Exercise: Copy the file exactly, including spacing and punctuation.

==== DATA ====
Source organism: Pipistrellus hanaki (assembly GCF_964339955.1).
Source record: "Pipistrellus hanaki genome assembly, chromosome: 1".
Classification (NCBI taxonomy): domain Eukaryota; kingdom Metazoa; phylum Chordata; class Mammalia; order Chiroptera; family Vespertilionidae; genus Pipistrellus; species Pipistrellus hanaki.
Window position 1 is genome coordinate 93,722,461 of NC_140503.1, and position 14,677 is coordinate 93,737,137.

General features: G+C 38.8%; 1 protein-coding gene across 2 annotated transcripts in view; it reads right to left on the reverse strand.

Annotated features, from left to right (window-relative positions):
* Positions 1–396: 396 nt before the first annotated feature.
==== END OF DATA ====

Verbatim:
Source organism: Pipistrellus hanaki (assembly GCF_964339955.1).
Source record: "Pipistrellus hanaki genome assembly, chromosome: 1".
Classification (NCBI taxonomy): domain Eukaryota; kingdom Metazoa; phylum Chordata; class Mammalia; order Chiroptera; family Vespertilionidae; genus Pipistrellus; species Pipistrellus hanaki.
Window position 1 is genome coordinate 93,722,461 of NC_140503.1, and position 14,677 is coordinate 93,737,137.

General features: G+C 38.8%; 1 protein-coding gene across 2 annotated transcripts in view; it reads right to left on the reverse strand.

Annotated features, from left to right (window-relative positions):
* Positions 1–396: 396 nt before the first annotated feature.